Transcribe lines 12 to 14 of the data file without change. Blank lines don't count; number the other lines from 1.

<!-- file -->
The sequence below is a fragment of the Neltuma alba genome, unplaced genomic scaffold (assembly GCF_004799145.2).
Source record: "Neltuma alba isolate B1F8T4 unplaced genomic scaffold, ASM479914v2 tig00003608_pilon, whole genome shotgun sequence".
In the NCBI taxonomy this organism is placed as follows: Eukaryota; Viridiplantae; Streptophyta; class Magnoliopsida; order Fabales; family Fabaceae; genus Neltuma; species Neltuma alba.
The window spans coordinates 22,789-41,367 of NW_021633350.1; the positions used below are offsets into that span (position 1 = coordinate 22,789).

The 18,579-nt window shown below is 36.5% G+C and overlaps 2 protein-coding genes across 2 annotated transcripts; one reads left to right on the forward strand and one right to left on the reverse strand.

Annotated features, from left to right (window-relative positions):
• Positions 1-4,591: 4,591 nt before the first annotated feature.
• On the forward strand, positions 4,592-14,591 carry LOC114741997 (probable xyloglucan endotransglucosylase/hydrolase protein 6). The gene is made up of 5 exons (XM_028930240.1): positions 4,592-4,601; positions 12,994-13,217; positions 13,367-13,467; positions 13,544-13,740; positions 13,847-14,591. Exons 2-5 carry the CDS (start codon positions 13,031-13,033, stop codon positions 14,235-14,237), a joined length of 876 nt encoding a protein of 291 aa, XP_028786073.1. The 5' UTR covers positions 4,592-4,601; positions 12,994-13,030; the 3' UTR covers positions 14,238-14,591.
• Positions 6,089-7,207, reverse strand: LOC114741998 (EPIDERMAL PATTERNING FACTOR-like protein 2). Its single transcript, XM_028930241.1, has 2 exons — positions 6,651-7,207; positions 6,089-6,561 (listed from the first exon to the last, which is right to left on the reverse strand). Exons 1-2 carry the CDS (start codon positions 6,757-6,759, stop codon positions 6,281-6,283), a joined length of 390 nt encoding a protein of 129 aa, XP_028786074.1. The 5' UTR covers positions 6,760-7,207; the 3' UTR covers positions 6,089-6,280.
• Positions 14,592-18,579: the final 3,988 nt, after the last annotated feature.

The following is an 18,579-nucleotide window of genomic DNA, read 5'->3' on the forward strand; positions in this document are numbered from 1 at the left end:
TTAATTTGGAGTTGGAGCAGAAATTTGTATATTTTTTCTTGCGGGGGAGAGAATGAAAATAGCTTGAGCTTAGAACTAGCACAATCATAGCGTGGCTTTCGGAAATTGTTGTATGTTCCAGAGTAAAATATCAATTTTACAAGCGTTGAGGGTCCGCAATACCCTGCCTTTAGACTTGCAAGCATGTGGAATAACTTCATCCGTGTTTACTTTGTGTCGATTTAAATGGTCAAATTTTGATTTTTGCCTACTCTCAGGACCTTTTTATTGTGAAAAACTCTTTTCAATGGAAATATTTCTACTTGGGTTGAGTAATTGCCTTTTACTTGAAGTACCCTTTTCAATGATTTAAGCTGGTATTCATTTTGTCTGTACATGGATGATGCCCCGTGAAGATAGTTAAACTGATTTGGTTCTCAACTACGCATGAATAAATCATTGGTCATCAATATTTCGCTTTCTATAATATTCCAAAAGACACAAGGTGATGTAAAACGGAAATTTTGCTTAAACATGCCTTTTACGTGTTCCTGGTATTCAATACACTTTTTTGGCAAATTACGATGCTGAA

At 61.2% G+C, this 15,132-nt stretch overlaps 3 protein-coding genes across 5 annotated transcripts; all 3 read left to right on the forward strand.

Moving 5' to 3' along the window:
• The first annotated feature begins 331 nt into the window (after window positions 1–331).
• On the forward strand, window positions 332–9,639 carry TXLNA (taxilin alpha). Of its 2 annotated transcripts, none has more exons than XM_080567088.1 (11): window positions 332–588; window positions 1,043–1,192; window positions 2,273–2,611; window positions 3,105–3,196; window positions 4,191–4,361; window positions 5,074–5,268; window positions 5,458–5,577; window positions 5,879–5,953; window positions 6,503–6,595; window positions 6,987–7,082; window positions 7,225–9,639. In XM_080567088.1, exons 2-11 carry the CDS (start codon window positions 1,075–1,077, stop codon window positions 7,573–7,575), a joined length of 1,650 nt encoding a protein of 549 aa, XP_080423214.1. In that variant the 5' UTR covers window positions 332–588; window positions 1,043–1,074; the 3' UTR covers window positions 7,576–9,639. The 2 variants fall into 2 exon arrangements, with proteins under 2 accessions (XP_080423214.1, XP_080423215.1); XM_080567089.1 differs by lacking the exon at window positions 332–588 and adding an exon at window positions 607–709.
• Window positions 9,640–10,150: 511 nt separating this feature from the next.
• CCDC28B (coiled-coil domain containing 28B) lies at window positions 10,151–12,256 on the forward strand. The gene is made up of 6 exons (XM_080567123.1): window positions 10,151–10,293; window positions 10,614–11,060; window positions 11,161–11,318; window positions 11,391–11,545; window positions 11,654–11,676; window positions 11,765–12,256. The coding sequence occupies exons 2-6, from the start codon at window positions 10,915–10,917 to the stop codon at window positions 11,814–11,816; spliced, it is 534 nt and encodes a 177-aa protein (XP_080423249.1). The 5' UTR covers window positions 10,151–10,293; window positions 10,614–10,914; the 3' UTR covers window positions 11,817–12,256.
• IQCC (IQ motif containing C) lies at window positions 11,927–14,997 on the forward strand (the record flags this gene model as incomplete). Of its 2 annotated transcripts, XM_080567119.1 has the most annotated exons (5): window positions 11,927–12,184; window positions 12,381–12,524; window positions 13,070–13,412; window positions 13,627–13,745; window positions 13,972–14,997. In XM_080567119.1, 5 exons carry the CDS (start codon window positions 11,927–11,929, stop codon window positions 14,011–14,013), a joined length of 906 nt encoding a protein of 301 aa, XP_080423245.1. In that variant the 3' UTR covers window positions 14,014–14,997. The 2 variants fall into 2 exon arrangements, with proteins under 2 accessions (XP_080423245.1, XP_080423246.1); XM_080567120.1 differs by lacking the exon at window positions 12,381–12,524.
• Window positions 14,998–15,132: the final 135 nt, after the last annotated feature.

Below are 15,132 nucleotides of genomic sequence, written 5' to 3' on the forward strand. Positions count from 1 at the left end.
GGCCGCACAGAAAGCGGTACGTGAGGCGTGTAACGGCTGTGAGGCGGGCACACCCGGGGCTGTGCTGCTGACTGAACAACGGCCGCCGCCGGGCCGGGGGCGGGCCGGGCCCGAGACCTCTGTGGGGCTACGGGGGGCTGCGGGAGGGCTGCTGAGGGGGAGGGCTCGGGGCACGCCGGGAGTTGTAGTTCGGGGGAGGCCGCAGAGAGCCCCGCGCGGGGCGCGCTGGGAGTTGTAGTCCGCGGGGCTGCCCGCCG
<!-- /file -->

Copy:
TTAATTTGGAGTTGGAGCAGAAATTTGTATATTTTTTCTTGCGGGGGAGAGAATGAAAATAGCTTGAGCTTAGAACTAGCACAATCATAGCGTGGCTTTCGGAAATTGTTGTATGTTCCAGAGTAAAATATCAATTTTACAAGCGTTGAGGGTCCGCAATACCCTGCCTTTAGACTTGCAAGCATGTGGAATAACTTCATCCGTGTTTACTTTGTGTCGATTTAAATGGTCAAATTTTGATTTTTGCCTACTCTCAGGACCTTTTTATTGTGAAAAACTCTTTTCAATGGAAATATTTCTACTTGGGTTGAGTAATTGCCTTTTACTTGAAGTACCCTTTTCAATGATTTAAGCTGGTATTCATTTTGTCTGTACATGGATGATGCCCCGTGAAGATAGTTAAACTGATTTGGTTCTCAACTACGCATGAATAAATCATTGGTCATCAATATTTCGCTTTCTATAATATTCCAAAAGACACAAGGTGATGTAAAACGGAAATTTTGCTTAAACATGCCTTTTACGTGTTCCTGGTATTCAATACACTTTTTTGGCAAATTACGATGCTGAA

At 61.2% G+C, this 15,132-nt stretch overlaps 3 protein-coding genes across 5 annotated transcripts; all 3 read left to right on the forward strand.

Moving 5' to 3' along the window: